Just after 5 p.m., on the 8th of October, the Sparta fifth graders took the gridiron and the big stage: Sparta Stadium. The temperatures were cool for those in the stands, but perfect for the young gladiators on the field. The rules were a bit different from the NFL and arguments arose from rule-clarification issues, but when all was said and done, lessons were learned and the proper steps had been taken to ensure that the boys had a stronger grasp of the American sport that is constantly in the spotlight.
Caleb Diercks, head coach for the fifth-grade team, has been coaching the mighty youngsters for nearly eight years now. “I loved playing sports as a kid and wish I would have played more. By coaching here, I get a chance to get back into it,” Diercks said. Coach Diercks has an all-star cast coaches by his side, in Luke Katt, Pat Watters, Kevin Bach and Torrence Riek.
When on offense, the young quarterback, Landon Williams, would trot over to Coach Diercks, in order to get the next play. A bit of a surprise for attendees was that the young athletes used motion, just like the pros. The intensity of the coaches was only outmatched by that of the young players. They came ready to play, mentally and physically.
When asked if his players watched the NFL, Diercks let out a sigh, and said, “Some of the kids do watch the pros, and they expect to be able to run, jump and compete with that same athleticism. It can be a tough lesson for the fifth graders.” He stated it with a straight face, clarifying that it was indeed a tough realization for the youth.
Coach Diercks said that, in the brief time that they (coaches) work with the first-time footballers, there is a lot of repetition on how to execute plays. “We have them for a short time. We explain the plays to them, then us coaches demonstrate the plays, then the kids follow our lead. It does not happen instantly,” Diercks said. “There is a lot of repetition and explanation for them.”
Coach Diercks went on to explain that the 5th and 6th grade football teams are actually run through the Sparta Park and Rec Department, and not the school system. “We joined with West Salem and went into the La Crosse League, where every game is played at Logan High School. Because Sparta has this new field, we were granted a game, under the lights,” Diercks said. “Usually we travel to La Crosse for every game.”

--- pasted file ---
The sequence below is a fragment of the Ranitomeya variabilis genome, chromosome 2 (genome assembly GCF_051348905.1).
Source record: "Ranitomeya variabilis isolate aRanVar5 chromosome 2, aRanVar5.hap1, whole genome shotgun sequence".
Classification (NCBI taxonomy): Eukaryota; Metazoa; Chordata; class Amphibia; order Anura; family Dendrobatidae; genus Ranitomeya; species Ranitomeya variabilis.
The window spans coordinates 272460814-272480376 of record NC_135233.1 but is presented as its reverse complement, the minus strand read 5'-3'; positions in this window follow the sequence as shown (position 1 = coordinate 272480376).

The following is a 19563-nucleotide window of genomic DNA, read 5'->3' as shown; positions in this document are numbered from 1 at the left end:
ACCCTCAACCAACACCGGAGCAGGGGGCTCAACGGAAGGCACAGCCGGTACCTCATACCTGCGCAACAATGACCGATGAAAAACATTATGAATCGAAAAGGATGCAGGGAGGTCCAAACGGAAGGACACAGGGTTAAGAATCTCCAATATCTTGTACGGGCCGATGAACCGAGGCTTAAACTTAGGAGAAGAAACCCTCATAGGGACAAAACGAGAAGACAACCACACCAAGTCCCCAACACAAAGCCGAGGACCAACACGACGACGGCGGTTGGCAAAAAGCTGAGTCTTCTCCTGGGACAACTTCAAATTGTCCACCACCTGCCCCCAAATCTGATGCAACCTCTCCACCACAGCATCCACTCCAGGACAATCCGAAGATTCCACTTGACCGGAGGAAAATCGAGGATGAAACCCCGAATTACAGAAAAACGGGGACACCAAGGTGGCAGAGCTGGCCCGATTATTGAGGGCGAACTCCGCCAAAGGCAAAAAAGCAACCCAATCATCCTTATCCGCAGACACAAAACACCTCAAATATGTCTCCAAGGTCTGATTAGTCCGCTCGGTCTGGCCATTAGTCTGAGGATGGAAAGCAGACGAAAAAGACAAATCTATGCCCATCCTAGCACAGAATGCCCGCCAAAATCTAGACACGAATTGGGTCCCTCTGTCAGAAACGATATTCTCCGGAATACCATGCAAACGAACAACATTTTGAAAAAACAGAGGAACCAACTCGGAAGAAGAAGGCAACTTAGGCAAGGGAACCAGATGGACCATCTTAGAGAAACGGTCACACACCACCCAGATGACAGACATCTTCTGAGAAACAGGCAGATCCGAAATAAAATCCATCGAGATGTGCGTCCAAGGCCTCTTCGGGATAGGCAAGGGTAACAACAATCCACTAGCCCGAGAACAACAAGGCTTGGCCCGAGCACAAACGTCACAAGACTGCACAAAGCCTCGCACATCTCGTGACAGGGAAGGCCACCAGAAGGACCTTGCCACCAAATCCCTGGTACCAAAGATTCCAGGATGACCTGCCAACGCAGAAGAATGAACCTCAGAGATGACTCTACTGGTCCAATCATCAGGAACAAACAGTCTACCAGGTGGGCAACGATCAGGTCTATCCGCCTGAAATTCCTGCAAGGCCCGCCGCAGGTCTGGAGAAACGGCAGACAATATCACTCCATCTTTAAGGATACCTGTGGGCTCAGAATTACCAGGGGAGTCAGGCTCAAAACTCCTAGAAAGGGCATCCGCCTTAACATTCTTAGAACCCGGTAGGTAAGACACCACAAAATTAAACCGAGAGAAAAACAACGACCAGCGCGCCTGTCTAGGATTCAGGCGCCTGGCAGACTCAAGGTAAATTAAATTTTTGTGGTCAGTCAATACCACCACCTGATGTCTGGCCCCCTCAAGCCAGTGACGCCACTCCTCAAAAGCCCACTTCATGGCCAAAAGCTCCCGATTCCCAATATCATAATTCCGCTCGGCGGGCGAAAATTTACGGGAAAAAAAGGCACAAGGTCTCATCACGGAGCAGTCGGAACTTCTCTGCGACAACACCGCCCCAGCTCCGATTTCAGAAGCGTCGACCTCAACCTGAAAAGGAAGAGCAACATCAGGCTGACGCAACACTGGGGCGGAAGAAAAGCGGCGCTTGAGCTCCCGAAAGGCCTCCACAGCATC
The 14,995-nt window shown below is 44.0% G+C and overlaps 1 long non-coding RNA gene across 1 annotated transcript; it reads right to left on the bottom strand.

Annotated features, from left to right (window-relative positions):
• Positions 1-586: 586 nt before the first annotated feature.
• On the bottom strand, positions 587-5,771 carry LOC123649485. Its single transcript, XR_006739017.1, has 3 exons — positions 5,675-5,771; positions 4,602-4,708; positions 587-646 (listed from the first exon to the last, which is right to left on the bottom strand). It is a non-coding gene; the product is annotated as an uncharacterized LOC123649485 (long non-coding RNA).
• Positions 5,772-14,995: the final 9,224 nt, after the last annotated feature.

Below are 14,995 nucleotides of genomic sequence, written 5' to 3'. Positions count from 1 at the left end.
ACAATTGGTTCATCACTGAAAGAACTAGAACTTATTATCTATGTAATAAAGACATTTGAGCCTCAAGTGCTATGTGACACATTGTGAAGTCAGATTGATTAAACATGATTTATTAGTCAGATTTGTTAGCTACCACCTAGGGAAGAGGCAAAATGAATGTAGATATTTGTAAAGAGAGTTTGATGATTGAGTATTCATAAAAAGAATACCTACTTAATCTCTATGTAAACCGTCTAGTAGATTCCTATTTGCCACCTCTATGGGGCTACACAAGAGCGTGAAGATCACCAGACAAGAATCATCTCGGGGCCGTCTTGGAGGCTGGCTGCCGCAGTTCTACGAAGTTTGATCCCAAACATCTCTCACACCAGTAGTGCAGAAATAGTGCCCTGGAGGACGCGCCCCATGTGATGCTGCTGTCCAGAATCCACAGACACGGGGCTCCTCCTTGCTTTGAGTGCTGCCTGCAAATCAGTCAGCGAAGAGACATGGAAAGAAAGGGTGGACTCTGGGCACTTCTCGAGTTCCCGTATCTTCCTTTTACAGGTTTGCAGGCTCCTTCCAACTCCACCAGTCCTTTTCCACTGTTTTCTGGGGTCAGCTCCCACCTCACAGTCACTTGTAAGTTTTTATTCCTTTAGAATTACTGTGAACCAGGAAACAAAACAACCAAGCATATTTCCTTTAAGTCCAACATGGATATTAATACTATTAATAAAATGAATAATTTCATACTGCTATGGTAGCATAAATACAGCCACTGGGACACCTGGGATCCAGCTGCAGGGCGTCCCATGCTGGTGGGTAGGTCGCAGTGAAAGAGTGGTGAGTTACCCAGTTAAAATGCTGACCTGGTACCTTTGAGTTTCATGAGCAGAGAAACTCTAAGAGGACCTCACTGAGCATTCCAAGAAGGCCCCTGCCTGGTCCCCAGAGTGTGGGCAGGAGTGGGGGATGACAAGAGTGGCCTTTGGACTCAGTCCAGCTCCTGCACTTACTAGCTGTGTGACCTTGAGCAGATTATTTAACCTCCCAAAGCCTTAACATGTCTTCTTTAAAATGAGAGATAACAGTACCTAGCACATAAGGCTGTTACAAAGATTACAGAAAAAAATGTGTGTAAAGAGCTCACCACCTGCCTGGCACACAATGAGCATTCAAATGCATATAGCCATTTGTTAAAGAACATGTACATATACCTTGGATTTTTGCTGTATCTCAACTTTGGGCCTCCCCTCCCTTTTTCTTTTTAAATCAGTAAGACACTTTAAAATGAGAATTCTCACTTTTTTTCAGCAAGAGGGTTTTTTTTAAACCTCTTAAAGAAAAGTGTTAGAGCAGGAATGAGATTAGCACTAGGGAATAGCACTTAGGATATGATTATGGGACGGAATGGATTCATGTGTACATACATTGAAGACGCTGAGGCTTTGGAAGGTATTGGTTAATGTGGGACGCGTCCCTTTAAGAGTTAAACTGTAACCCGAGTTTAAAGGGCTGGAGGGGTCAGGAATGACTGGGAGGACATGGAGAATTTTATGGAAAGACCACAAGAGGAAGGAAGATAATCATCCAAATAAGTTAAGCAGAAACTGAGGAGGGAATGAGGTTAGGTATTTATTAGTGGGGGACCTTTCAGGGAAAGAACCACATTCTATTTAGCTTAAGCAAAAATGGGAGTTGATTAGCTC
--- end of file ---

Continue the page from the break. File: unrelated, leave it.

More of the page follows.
Another subject that Coach Diercks touched on was the tackling format of these teams. “Most schools have gone to flag football, or tackling bars. We are one of the few leagues that still has tackling at this level,” Diercks stated. He then went on to explain that tackling bars are when players have “noodles” on their shoulder pads, and when they get pulled off, the player is down.
Coach Diercks thought about what he loved most about being the players first introduction to the game, as well as the rules of the game. “Honestly, it is the progression of the kids I love most. Seeing players I have coached, who many times did not even know the difference between a quarterback and a wide receiver, now running full plays and enjoying success at the higher levels, both in middle school and in high school… that makes me smile.”
When the young players had lost the game, they took a knee and listened to Coach Diercks. The full moon rose over Perch Lake, serving as the perfect backdrop for the scene. “I am proud of you all. I do not want to see anyone hanging their heads, you did well and are improving with every game,” Diercks stated with intensity.
In the glow of that full moon, that group of youngsters listened to their coaches. This band of athletes will travel the journey of academia together, while playing a sport that will bind them as brothers, pushing each other to reach their best potential, not just for themselves, but for their fellow footballer brothers. Getting their moment under the lights, on the big field, for the first time, was a moment that will not soon forget; The moment they officially became Spartans as a team.
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